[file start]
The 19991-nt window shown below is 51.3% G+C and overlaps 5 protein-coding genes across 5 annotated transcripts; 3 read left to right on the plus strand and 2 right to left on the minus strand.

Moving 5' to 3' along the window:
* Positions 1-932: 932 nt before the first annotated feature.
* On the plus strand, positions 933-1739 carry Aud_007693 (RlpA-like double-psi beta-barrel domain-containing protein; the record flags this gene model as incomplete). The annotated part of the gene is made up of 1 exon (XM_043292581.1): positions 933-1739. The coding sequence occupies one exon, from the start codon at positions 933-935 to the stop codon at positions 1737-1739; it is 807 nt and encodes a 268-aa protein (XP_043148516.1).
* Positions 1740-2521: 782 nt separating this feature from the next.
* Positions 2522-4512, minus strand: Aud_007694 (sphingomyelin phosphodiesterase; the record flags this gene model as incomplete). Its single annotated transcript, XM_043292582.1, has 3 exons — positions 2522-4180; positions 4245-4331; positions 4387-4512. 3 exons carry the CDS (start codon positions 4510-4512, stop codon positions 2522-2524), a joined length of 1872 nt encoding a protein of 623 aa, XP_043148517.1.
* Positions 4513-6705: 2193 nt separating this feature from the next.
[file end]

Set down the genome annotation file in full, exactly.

The 19991-nt window shown below is 51.3% G+C and overlaps 5 protein-coding genes across 5 annotated transcripts; 3 read left to right on the plus strand and 2 right to left on the minus strand.

Moving 5' to 3' along the window:
* Positions 1-932: 932 nt before the first annotated feature.
* On the plus strand, positions 933-1739 carry Aud_007693 (RlpA-like double-psi beta-barrel domain-containing protein; the record flags this gene model as incomplete). The annotated part of the gene is made up of 1 exon (XM_043292581.1): positions 933-1739. The coding sequence occupies one exon, from the start codon at positions 933-935 to the stop codon at positions 1737-1739; it is 807 nt and encodes a 268-aa protein (XP_043148516.1).
* Positions 1740-2521: 782 nt separating this feature from the next.
* Positions 2522-4512, minus strand: Aud_007694 (sphingomyelin phosphodiesterase; the record flags this gene model as incomplete). Its single annotated transcript, XM_043292582.1, has 3 exons — positions 2522-4180; positions 4245-4331; positions 4387-4512. 3 exons carry the CDS (start codon positions 4510-4512, stop codon positions 2522-2524), a joined length of 1872 nt encoding a protein of 623 aa, XP_043148517.1.
* Positions 4513-6705: 2193 nt separating this feature from the next.